The story came out in today’s paper. One thing I hated hedging on was an exact amount of total overpayment. It stands to reason that if ADA dropped below 25,000 in 1990, we’re talking 20 years. But I couldn’t assume that the board was making $750 back in 1990 and there wasn’t some kind of raise since then, hence the minimum calculated from Paul Frumkin’s first paystub.
District is looking into how far back the stipend records go; hopefully we can deduce a grand total from those records.
Also, there’s some discrepancy, depending on who you talk to, regarding how this came to light. District and some board members say it was after trustee Jesus Armas proposed a cut to board pay in line with reductions going on elsewhere as an act of good faith, and when staff looked into doing it they discovered the error. Shortly after Armas made his request, board candidate Audie Bock distributed a letter saying his request didn’t go far enough because they have been overpaid in violation of the ed code for some time. Bock and trustee Luis Reynoso say that’s what got it noticed, although Bock added that she finds it hard to believe that nobody on the board or in the district knew how much they were supposed to be paid before all that.
After the jump is more information on the matter that I received from Superintendent Janis Duran
Overpayment of $350/month/board member is an annual overpayment of $21,000. Because the statue of limitation is for three years, the maximum that could be recovered would be approximately $63,000.
Q: Do you know if this has happened before in any other district, and if there is any known protocol for repayment?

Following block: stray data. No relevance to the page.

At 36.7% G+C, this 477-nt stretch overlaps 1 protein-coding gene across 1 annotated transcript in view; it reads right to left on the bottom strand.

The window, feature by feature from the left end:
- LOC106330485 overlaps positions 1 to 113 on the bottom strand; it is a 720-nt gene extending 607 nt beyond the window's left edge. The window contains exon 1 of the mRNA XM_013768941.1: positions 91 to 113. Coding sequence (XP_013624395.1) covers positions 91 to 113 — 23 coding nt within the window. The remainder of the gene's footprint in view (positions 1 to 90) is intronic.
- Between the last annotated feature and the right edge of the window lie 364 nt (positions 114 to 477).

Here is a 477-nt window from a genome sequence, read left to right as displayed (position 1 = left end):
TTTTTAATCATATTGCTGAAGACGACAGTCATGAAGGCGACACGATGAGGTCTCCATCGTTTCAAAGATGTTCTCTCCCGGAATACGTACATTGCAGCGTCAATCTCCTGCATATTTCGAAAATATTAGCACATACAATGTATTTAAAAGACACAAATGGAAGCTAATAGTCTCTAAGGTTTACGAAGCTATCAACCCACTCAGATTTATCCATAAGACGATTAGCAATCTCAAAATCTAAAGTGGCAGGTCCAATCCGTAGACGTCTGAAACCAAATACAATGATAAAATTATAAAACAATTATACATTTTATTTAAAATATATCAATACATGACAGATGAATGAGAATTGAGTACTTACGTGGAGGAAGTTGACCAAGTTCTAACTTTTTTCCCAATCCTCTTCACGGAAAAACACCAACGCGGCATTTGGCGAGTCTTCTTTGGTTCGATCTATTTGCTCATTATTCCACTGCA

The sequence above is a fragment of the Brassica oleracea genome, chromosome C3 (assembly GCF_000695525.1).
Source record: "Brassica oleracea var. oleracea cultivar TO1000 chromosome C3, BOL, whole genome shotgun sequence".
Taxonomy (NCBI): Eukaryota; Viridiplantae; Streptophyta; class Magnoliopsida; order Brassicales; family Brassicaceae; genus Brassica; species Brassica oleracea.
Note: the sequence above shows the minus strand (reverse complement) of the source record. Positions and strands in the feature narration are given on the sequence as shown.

A: We don’t know.
Q: Is there a statute of limitations on such a thing?
A: Three years.
Q: Bottom line: Will the district try to recoup the overpaid funds, and if not, why not?
A: Only the Board can determine to expend funds to pursue recovery of the funds. All Board members have a conflict of interest. Therefore, if it were to be placed on the agenda, the minimum needed to make a decision (three) would be selected by lottery to make the decision.
The Superintendent and the District’s Fiscal Advisor will determine whether or not to make a recommendation to the Board for recovery for these funds. The overpayment is a staff error. None of the current Board Members were in office at the time the error was made and all were unaware of this error. In fact, the reason this error came to light was because of the efforts of the current Board to “clean up” and “trim” the District’s costs. The Board appropriately relied on staff to set the rates appropriately according to District student levels and statutory requirements. If the District were to make a claim against current and former Board members, the Board members could conceivably counterclaim against the District for negligence (and indemnification based on the negligence of the District). The District could conceivably win the underlying action for recovery but lose the counterclaim because of its negligence and end up having to indemnify the Board members against whom they just successfully sued. The only winners in such an action may be the lawyers.
Because of this, coupled with the three year statute of limitations and the cost of legal counsel to pursue these claims, the potential recovery may not be beneficial to the District from a purely cost-benefit stand point.
The District, however, should be advised to make protocol changes on a going forward basis to make sure these policies are reviewed by staff on an annual basis and that this problem does not recur in the future.